France was a major participant in World War I, from which it emerged victorious, was one of the Allies in World War II, but came under occupation by the Axis powers in 1940. Following liberation in 1944, a Fourth Republic was established and dissolved in the course of the Algerian War; the Fifth Republic, led by Charles de Gaulle, remains today. Algeria and nearly all the other colonies became independent in the 1960s and retained close economic and military connections with France. France has long been a global centre of art and philosophy, it hosts the world's fourth-largest number of UNESCO World Heritage Sites and is the leading tourist destination, receiving around 83 million foreign visitors annually. France is a developed country with the world's sixth-largest economy by nominal GDP, tenth-largest by purchasing power parity. In terms of aggregate household wealth, it ranks fourth in the world. France performs well in international rankings of education, health care, life expectancy, human development.
France is considered a great power in global affairs, being one of the five permanent members of the United Nations Security Council with the power to veto and an official nuclear-weapon state. It is a leading member state of the European Union and the Eurozone, a member of the Group of 7, North Atlantic Treaty Organization, Organisation for Economic Co-operation and Development, the World Trade Organization, La Francophonie. Applied to the whole Frankish Empire, the name "France" comes from the Latin "Francia", or "country of the Franks". Modern France is still named today "Francia" in Italian and Spanish, "Frankreich" in German and "Frankrijk" in Dutch, all of which have more or less the same historical meaning. There are various theories as to the origin of the name Frank. Following the precedents of Edward Gibbon and Jacob Grimm, the name of the Franks has been linked with the word frank in English, it has been suggested that the meaning of "free" was adopted because, after the conquest of Gaul, only Franks were free of taxation.
Another theory is that it is derived from the Proto-Germanic word frankon, which translates as javelin or lance as the throwing axe of the Franks was known as a francisca. However, it has been determined that these weapons were named because of their use by the Franks, not the other way around; the oldest traces of human life in what is now France date from 1.8 million years ago. Over the ensuing millennia, Humans were confronted by a harsh and variable climate, marked by several glacial eras. Early hominids led a nomadic hunter-gatherer life. France has a large number of decorated caves from the upper Palaeolithic era, including one of the most famous and best preserved, Lascaux. At the end of the last glacial period, the climate became milder. After strong demographic and agricultural development between the 4th and 3rd millennia, metallurgy appeared at the end of the 3rd millennium working gold and bronze, iron. France has numerous megalithic sites from the Neolithic period, including the exceptiona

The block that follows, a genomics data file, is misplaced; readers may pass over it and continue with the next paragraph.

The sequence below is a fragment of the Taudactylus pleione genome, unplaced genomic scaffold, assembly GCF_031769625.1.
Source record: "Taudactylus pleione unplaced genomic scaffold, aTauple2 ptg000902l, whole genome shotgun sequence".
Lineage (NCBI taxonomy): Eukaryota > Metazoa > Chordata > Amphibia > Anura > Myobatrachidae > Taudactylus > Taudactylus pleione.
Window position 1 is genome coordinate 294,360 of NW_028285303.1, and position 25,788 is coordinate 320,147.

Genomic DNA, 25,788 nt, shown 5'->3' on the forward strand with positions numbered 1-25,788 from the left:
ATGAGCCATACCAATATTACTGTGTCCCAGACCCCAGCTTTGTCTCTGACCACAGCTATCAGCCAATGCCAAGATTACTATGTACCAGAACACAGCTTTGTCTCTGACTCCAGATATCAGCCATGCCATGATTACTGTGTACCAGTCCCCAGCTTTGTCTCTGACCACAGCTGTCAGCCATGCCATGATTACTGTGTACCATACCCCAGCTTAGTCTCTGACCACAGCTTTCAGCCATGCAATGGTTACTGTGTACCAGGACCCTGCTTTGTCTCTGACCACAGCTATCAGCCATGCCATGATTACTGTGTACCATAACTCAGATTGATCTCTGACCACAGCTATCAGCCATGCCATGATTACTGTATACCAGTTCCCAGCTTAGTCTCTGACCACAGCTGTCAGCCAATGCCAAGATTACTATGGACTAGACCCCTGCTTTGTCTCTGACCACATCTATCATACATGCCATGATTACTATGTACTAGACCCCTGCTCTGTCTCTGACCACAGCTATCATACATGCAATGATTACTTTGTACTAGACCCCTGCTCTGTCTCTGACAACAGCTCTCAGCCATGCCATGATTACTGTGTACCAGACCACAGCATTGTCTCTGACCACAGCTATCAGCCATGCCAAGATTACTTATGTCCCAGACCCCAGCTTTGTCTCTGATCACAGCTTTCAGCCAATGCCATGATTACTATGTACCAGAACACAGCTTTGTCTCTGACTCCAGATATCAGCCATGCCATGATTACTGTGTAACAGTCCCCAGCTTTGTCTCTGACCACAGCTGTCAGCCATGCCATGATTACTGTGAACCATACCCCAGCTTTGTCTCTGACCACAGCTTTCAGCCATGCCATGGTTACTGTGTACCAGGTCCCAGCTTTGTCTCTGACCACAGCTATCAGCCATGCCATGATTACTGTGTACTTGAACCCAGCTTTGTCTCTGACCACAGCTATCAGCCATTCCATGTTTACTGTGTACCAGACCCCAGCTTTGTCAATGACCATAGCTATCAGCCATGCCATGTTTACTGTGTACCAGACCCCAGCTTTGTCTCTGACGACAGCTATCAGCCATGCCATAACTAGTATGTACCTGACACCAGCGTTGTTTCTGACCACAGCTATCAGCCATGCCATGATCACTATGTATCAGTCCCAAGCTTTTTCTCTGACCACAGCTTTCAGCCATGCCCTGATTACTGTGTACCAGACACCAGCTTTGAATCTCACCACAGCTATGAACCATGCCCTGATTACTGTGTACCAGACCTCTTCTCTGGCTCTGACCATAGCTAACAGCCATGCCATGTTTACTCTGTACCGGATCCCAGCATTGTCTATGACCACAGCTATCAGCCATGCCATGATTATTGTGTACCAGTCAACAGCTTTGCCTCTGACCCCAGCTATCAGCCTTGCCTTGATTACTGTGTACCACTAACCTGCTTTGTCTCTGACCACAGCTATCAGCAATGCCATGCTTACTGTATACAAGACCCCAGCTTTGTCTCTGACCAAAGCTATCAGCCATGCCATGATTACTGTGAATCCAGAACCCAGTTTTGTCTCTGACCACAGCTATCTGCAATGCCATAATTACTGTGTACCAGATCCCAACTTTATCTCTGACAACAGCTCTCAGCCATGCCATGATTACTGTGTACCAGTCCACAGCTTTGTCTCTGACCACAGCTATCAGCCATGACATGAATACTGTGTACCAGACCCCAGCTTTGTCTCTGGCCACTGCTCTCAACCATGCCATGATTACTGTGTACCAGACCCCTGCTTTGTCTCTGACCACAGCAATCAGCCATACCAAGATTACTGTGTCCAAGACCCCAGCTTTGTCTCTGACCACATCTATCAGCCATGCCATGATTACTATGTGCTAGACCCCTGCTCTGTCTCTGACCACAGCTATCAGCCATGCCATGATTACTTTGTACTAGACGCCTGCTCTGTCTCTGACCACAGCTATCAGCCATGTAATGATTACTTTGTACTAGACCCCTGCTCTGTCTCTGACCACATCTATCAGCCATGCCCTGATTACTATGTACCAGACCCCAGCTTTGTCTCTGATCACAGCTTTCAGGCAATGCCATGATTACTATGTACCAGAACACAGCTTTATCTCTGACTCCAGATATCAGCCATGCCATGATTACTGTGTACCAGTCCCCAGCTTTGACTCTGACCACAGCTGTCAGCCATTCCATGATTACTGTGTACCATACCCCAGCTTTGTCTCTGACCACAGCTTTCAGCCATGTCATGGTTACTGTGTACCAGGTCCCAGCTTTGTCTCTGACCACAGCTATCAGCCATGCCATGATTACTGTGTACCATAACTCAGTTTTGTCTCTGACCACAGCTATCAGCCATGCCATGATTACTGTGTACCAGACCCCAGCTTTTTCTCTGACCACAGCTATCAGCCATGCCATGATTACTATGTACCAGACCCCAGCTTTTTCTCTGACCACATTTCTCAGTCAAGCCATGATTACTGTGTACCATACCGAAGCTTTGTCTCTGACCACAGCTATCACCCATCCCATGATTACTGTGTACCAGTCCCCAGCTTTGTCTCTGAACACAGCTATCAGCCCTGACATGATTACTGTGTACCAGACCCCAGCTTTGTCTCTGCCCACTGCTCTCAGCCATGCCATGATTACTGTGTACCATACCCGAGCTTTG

Karl Kling was a motor racing driver and manager from Germany. He participated in 11 Formula One Grands Prix, debuting on 4 July 1954, he achieved 2 podiums, scored a total of 17 championship points. It is said, that he was born too early. Too late to be in the successful Mercedes team of the 1930s and too early to have a real chance in 1954 and 1955. Unusually, Kling found his way into motorsport via his first job as a reception clerk at Daimler-Benz in the mid-1930s, competing in hillclimb and trials events in production machinery in his spare time. During the Second World War he gained mechanical experience servicing Luftwaffe aircraft, after the cessation of hostilities he resumed his motorsport involvement in a BMW 328. Kling was instrumental in developing Mercedes' return to international competition in the early 1950s, his win in the 1952 Carrera Panamericana road race, driving the then-experimental Mercedes-Benz 300SL was a defining point in assuring the Daimler-Benz management that motorsport had a place in Mercedes' future.
Called up to the revived Mercedes Grand Prix squad in 1954 he finished less than one second behind the legendary Juan Manuel Fangio on his Formula One debut, taking second place in the 1954 French Grand Prix at the fast Reims-Gueux circuit. This promising start was not to last, with the arrival of Stirling Moss at Mercedes in 1955 Kling was demoted to third driver. However, away from the World Championship, Kling took impressive victories in both the Berlin Grand Prix and the Swedish Grand Prix, he left the Formula One team at the end of the season, to succeed Alfred Neubauer as head of Mercedes motorsport. He was in this post during their successful rallying campaigns of the 1960s taking the wheel himself. On one such occasion he drove a Mercedes-Benz 220SE to victory in the mighty 1961 Algiers-Cape Town trans-African rally, he died in 2003 at the age of 92. * Shared drive with Stirling Moss and Hans Herrmann. "DRIVERS: KARL KLING". GrandPrix.com. Retrieved 2007-04-11. "Mercedes Racing Driver Karl Kling Dies".
Automobile. Retrieved 2007-04-11. Karl Kling, G. Molter, Pursuit of Victory